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The idea is that an application may contain a struct of large arrays that are filled up via a slow external library. So, what if that could be easily stored to a file for fast reference, at least after it has been run once? If it's not possible to be done easily in a cross platform way, is it easy to be done locally 'after a first run'?

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ye, it was accidentally double posted, not re-posted on purpose. –  Lela Dax Sep 4 '10 at 12:46
    
can you specify what you expect to be portable: the code producing the file, or the output file itself ? –  Adrien Plisson Sep 5 '10 at 10:54

4 Answers 4

up vote 3 down vote accepted

it depends of the way the structure is filled. if the structure has a fixed size (that is, it does not contain any dynamically allocated pointer) and is self-contained (it does not contain pointers to memory outside the structure itself) then you can dump the struct directly to a file using standard library file operation. something along that way:

#include <stdio.h>

FILE *file;

file = fopen( "filename", "w" );
fwrite( &your_struct, sizeof(your_struct), 1, file )
fclose( file );

(note: error checking ommited for clarity and conciseness)

reloading looks something like this:

file = fopen( "filename", "r" );
fread( &your_struct, sizeof(your_struct), 1, file );
fclose( file );

this method will work on all platforms.

however, this method is not strictly cross-platform, since the resulting file cannot be ported between machines of different endianness (for example, old Macintosh'es used to store the bytes composing an int in a different order than an IBM PC); the resulting file can only be used on platforms of the same architecture than the computer which produced the file.

now if the struct is not self-contained (it contains a pointer referencing memory outside the struct) or uses dynamically allocated memory, then you will need something more elaborate...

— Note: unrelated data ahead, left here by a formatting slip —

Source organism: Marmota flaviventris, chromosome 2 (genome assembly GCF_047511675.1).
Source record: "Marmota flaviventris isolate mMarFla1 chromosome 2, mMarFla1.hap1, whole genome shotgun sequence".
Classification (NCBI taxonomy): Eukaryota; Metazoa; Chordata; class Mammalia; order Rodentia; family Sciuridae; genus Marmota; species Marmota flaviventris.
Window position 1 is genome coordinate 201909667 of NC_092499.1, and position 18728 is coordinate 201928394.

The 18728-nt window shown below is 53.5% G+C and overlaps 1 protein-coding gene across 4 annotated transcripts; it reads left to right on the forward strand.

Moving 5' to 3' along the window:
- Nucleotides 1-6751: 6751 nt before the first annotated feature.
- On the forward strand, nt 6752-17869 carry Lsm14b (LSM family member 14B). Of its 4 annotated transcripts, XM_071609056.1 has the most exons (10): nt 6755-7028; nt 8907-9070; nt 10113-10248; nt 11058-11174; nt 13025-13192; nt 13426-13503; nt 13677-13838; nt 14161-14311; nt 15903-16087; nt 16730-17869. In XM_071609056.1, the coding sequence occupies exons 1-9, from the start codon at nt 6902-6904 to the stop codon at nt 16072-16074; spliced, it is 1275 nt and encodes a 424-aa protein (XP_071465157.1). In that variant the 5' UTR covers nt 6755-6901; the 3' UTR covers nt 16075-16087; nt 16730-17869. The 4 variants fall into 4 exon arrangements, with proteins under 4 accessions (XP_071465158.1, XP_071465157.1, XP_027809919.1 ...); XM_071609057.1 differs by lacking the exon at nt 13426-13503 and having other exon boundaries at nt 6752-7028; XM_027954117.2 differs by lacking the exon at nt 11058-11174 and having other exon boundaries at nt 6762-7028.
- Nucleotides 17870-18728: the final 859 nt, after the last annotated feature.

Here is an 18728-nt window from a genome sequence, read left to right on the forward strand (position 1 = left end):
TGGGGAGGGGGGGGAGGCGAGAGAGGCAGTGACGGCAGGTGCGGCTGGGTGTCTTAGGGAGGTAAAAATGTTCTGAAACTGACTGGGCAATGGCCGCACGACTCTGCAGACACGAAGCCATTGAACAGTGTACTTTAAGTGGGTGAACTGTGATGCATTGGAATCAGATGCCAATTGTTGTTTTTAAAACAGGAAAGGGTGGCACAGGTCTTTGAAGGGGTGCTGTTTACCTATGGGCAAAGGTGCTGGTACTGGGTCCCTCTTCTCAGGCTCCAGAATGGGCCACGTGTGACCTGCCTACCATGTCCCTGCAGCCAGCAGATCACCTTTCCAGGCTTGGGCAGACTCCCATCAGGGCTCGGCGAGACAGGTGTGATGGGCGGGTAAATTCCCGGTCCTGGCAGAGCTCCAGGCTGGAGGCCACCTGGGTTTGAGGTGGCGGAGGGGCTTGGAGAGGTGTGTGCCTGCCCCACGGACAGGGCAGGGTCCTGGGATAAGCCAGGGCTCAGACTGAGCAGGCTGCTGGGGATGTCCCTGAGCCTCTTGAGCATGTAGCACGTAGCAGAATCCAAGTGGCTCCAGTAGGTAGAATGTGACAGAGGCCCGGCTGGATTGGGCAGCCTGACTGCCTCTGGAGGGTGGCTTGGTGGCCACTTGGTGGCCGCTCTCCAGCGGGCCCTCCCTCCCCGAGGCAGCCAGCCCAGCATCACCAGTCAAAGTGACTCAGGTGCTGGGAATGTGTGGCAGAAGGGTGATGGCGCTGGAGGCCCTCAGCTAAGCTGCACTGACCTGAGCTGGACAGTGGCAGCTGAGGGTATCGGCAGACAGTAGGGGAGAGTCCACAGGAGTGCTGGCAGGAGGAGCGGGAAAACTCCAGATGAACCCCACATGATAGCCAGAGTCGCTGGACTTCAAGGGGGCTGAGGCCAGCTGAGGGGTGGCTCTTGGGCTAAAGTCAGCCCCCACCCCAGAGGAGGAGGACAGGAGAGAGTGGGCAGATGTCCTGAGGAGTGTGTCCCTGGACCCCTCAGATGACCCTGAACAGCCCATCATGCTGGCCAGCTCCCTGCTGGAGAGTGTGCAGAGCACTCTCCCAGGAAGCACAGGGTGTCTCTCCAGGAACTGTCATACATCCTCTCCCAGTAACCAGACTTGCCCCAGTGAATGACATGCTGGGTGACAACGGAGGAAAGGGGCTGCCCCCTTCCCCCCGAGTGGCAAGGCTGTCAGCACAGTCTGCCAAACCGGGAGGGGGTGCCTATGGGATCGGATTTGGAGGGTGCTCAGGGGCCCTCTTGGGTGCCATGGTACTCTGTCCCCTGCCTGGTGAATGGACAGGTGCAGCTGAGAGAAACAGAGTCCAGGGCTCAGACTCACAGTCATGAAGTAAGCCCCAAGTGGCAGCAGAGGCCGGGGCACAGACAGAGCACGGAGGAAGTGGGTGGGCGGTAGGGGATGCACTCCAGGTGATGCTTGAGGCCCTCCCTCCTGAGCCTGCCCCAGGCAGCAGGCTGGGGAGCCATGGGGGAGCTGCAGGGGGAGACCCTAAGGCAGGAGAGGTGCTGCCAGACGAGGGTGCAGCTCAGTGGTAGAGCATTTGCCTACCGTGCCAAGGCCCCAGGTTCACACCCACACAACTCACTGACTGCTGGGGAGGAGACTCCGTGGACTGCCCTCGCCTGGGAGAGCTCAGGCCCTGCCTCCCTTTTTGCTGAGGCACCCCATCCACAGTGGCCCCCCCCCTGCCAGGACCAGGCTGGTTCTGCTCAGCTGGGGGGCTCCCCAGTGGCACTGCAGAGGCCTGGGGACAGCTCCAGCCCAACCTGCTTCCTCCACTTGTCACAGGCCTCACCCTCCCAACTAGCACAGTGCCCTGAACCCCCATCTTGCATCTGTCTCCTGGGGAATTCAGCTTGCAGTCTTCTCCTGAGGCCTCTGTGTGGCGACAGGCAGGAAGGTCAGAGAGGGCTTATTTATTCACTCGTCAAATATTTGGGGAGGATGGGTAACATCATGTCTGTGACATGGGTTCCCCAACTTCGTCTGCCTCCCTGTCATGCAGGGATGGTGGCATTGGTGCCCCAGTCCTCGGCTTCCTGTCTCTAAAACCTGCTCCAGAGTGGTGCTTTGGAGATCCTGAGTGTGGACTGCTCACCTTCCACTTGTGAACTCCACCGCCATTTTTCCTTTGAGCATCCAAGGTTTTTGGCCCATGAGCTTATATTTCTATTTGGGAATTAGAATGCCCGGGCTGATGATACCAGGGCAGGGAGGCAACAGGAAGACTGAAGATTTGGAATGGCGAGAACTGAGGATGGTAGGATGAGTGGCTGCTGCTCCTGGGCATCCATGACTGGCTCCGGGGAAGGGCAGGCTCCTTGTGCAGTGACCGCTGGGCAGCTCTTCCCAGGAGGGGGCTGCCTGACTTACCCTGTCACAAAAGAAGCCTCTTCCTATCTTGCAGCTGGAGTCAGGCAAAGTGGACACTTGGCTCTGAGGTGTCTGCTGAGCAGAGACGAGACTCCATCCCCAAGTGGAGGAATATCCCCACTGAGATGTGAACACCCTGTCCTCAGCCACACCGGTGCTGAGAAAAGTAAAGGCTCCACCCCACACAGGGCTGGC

regarding the endianness problem, the standard BSD socket implementation, which exists on almost every platform, defines a set of functions to convert from network byte order to host byte order (and their inverse), which are really handy, since the network byte order is strictly cross-platform. have a look at htons() and ntohs(), htonl() and ntohl(). unfortunately, you have to call those functions for each field of the structure, which is quite cumbersome if the structure is large.

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"contains a pointer referencing memory outside the struct" - for that matter if it contains a pointer referencing memory inside the struct, you're still in trouble. You'd need it to use an offset instead. –  Steve Jessop Sep 4 '10 at 9:48
1  
Oh, and regarding portability of the file it's not just endian-ness you have to worry about. You'd need the layout of the struct to be identical on both implementations, and you need the representation of each member to be identical too. Endian-ness is one aspect of representation. A local cache per machine is easier - if you want a portable representation it might be better to get a serialization library from somewhere, or use a non-binary format (YAML or something). Also beware that float values might not be portable at all (if not IEEE - the set of representable values might differ). –  Steve Jessop Sep 4 '10 at 9:52
    
@Steve: thanks for completing. i tried not to over-complicate the problem: the OP talks about a cross-platform solution, but do not specify which part must be cross-platform: the serialized output file or the code which produces the output file. my solution aims at a simple cross-platform code, and tries to give some hints on what to expect for a complete cross-platform file format. i am afraid that the complete cross-platform serialization, including taking care of pointer offsets, alignement, layout and endianness, does not fit into a post that short. –  Adrien Plisson Sep 5 '10 at 10:52

Endianness is one issue, see "Writing endian-independent code in C" from IBM: http://www.ibm.com/developerworks/aix/library/au-endianc/index.html?ca=drs-

But you will also have to take care of "structure Padding and Alignment", see this article from C Linux Pro:

http : // clinuxpro.com/Cprogramming/structurepadding.php (sorry, Stackoverflow prevents me from using a second link, saying that this would be SPAM...)

Then, if you are careful about both issues, you can dump your data in a portable way.

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maybe you can store the data in XML-Format-File. With that you can avoid the problems Adrian told, and you also have no problem with language specific character codesets, and you even have the opportunity to read and write and handle the data in completly different programming languages

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This is the exact link on clinuxpro http://clinuxpro.com/structure-padding

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